I was at a conference where a speaker mentioned, only in passing, the concept of helicopter parenting.
Have you ever been guilty of this phenomenon? If you’re a parent, I’m guessing it’s highly likely you have.
Wanting to protect and sometimes go into battle for your children … who amongst us hasn’t been tempted on the odd occasion to have a word with our child’s boss or work colleague to right some wrong, to set the record straight, to express perhaps in a more articulated, mature frame something that we knew our child meant to say but just hadn’t been able to?
But of course, helicopter parenting can get in the way – especially at that moment when a parent intervenes in their child’s workplace and it becomes a little embarrassing for all – all except, perhaps, the parent who is either oblivious to the impact of what they’re doing on their child’s reputation or credibility, or perhaps worse still, sees it as their role to go into bat whenever their child presents a crisis.
It seems that the word “child” is relevant here. Our children remain our children for all our lives. My own mum was still telling me well into my adulthood to “wrap up warm” on a cold day. Sweet. And now my own children are adults, I get it entirely. The look on my face when those same words come out of my mouth says it all.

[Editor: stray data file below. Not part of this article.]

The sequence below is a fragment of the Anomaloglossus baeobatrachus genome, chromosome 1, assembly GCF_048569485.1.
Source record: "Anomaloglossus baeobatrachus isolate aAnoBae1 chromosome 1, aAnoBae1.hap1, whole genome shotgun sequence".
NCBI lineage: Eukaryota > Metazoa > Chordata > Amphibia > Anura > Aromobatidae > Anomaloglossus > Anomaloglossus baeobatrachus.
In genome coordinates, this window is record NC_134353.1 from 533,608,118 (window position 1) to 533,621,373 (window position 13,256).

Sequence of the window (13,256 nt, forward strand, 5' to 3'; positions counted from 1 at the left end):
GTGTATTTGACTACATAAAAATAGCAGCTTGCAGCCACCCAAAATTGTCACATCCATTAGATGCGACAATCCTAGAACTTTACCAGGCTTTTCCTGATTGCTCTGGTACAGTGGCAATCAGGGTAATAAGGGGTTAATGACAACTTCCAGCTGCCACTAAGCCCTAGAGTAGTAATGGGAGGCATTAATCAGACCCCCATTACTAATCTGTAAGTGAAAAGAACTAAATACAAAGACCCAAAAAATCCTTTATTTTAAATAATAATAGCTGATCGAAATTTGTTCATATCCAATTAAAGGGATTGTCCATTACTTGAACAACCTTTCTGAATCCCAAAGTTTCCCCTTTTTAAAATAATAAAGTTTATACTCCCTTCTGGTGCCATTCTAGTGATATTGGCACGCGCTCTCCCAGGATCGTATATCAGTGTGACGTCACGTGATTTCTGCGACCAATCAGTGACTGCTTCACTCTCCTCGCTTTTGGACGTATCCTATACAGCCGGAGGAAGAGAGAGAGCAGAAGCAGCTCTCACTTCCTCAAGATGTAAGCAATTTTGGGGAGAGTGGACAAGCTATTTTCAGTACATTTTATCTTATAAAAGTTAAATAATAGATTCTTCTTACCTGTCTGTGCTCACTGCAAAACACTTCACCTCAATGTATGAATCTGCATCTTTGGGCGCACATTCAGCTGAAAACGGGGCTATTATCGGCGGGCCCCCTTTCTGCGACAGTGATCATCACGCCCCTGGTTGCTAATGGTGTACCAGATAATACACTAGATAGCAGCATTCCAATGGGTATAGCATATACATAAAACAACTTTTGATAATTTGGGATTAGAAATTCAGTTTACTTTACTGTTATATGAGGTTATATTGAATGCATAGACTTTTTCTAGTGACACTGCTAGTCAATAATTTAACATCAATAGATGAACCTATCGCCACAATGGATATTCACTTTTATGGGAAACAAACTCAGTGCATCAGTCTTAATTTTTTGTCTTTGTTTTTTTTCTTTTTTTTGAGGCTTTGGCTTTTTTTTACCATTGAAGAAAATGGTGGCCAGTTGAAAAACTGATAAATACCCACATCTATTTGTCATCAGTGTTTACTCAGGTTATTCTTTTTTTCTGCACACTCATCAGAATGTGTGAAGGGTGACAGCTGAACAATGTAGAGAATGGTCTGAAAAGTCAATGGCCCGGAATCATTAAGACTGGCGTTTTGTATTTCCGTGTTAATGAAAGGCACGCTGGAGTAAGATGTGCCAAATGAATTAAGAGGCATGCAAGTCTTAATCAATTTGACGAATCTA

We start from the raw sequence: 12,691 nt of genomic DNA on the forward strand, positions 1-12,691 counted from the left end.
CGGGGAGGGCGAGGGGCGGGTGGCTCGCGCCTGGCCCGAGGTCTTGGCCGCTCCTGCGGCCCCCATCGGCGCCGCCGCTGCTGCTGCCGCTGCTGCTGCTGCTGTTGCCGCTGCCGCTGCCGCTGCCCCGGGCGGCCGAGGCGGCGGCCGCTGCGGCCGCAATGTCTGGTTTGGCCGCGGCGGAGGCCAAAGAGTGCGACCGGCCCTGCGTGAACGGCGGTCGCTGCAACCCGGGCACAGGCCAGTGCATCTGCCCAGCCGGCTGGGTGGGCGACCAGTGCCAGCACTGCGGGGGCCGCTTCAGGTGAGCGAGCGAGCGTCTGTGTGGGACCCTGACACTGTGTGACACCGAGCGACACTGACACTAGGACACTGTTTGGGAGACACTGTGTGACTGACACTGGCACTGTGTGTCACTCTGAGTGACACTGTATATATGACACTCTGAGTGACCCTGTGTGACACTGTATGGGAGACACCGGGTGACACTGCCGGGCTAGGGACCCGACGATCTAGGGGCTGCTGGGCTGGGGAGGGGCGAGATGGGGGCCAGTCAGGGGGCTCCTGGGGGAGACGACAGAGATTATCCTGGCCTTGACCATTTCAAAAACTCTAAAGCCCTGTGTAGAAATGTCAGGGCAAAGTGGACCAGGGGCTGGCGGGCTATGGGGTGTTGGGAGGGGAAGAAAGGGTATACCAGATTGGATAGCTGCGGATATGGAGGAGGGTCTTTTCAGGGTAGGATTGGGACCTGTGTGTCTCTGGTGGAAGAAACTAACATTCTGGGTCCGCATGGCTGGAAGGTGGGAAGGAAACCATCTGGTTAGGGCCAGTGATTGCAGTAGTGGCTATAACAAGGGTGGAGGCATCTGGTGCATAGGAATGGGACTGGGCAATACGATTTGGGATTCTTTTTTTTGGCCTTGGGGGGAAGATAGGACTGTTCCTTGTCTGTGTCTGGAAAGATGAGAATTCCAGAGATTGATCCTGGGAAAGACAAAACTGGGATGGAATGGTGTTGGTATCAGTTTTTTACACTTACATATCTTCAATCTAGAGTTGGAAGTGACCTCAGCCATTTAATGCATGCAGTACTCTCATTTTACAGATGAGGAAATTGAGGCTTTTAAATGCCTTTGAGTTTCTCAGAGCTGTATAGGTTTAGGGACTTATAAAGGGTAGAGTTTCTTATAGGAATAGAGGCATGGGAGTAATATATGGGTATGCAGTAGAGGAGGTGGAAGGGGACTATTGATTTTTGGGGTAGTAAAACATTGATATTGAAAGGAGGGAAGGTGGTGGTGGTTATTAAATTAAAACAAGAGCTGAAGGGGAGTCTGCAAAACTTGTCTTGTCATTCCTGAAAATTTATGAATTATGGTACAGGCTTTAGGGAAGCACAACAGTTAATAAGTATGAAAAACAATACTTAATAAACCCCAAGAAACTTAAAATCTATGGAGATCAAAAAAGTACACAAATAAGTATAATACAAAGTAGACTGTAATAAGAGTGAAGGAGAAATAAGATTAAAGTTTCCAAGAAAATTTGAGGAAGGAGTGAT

But surely for our children, there comes a time when in the workplace they have to go it alone? Or at the very least, seek our advocacy in private moments and banish us to the fence where we can sit and observe, and tut tut and ah, never mind, with impunity – but resist, ever, championing their cause in a way that would break the good parenting rules.
Interesting that this particular conference wasn’t about children or parents.
It was about coaching.